“(It was) a five to ten minute conversation. , you’ll leave SDC without knowing what’s going to happen.”

While trying to process decisions made by the physical education department, Mettlach and his teammates had to make decisions. Some of his professors recall wondering why he and his teammates bothered to come to class when he and his teammates might be considering transferring schools. .

For Mettlach, the whole experience in that moment was surreal.

“It was one of those deals where you’re sitting there asking, ‘Do you really want to go to school now?’ For all other conditions.” He said. “Then you’re going to class, and some professors are wondering why you’re there.”

Over the next two weeks, several team members went on recruitment trips trying to find new schools to play. Others decided to stay on, even though there was no prospect of playing another game at Michigan Tech.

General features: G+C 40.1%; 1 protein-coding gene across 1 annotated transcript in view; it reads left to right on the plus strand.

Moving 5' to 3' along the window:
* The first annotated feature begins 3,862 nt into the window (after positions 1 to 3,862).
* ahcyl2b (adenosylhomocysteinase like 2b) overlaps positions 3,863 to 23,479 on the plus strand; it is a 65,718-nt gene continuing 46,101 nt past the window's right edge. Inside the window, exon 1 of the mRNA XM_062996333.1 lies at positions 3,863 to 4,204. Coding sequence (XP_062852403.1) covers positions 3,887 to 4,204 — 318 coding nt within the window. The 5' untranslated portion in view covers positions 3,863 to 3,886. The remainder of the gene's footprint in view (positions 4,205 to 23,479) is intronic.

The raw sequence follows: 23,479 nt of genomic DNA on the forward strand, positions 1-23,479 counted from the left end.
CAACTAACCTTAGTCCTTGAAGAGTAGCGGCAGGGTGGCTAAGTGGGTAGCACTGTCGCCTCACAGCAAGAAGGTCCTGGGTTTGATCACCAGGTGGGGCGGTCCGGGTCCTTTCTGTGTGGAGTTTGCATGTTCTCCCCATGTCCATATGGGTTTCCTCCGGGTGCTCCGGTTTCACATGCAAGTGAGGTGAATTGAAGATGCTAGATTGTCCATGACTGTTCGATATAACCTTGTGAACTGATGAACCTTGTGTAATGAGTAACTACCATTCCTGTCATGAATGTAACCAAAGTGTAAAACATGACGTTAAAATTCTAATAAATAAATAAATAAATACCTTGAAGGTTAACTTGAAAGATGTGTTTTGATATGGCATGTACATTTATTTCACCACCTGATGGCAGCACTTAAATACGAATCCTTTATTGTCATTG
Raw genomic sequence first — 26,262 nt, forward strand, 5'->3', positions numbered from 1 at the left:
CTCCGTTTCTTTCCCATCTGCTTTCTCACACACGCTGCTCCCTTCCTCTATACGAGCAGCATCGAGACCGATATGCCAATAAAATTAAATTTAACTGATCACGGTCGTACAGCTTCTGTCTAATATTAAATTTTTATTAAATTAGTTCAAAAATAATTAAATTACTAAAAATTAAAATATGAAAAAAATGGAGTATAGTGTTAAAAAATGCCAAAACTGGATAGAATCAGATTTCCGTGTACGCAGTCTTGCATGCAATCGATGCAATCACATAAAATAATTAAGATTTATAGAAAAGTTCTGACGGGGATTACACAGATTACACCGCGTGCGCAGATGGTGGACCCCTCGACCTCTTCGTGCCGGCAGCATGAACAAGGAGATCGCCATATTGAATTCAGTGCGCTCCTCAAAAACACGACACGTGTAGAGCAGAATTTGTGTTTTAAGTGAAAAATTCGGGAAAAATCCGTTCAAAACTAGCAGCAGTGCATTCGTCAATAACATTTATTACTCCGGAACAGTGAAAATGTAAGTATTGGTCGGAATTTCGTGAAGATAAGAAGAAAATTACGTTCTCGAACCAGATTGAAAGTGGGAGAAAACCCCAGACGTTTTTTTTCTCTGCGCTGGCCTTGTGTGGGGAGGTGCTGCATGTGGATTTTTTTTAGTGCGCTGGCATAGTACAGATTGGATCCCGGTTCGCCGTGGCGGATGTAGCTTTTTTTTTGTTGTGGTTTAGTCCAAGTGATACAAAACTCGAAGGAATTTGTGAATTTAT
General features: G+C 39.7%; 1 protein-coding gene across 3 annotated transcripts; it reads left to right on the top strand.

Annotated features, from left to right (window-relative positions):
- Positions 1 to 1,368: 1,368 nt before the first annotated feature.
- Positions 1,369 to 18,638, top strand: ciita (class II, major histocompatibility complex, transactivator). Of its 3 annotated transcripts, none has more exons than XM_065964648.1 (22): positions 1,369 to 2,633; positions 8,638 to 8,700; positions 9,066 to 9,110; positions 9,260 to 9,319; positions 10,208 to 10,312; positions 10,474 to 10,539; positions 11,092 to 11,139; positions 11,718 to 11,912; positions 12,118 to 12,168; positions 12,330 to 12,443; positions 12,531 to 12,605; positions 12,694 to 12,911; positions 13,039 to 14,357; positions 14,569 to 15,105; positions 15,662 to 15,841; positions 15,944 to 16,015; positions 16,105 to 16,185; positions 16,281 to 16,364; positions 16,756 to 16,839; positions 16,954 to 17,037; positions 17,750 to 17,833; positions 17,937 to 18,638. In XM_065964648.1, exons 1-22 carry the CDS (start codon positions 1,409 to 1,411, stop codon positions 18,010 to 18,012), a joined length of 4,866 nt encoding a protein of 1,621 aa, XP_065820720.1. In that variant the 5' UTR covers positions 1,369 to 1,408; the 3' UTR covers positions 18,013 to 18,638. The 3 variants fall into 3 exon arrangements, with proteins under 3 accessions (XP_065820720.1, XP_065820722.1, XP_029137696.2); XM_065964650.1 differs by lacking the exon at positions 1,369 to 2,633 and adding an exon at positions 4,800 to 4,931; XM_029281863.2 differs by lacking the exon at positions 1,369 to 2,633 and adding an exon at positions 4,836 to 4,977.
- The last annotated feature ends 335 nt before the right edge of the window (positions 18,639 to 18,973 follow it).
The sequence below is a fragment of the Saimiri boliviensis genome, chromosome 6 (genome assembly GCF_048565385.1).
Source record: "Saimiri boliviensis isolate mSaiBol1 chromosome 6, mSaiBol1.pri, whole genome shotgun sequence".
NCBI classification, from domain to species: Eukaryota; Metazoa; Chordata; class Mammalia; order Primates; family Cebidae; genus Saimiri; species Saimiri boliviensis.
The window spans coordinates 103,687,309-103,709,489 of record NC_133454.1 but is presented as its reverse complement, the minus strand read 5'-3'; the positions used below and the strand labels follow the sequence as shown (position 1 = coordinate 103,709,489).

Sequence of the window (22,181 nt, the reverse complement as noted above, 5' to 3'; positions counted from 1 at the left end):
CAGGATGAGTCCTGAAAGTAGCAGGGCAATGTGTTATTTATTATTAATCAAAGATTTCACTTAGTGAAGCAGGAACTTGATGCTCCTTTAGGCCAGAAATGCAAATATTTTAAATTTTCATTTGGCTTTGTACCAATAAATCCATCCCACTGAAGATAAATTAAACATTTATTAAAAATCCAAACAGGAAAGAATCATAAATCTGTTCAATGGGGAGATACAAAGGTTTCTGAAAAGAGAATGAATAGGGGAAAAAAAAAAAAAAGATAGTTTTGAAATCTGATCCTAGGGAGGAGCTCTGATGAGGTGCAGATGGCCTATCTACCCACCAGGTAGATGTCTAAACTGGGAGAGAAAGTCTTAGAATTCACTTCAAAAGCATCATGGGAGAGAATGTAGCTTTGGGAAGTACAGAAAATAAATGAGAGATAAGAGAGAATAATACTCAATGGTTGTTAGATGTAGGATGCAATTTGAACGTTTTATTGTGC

Mettlach and his teammates had to deal with another distraction as rumors circulated from alumni and the community that there might be enough money to restart the program. program may be revived.

“We went to visit” He said. “Some of us visited together. I’m trying to find out.It’s been a weird time what’s transferred and what’s not.”

Mettlach couldn’t contain his excitement when the program’s restart was announced. In the days that followed, the team learned that only a handful of players had made the move.

Also new to the 2003 program was the Sherman Field VIP Pavilion. Built by the father of kicker Grant Botts and stored by Jim and Julie Courtright, the space has become a gathering place for alumni and fans. Mettlach also applauds her Sue Johnson’s efforts in coordinating the VIP program. With such support, the team went into her 2003 season with excitement, knowing that the team was supported, not just by her family.

During the 2003 season, the Huskies won the opening game but lost the next four games. There is a sports adage that teams need to learn how to win. Mettlach felt that was exactly what was happening with the team. Because once they figure it out, they’ve won 4 of their last 5 games.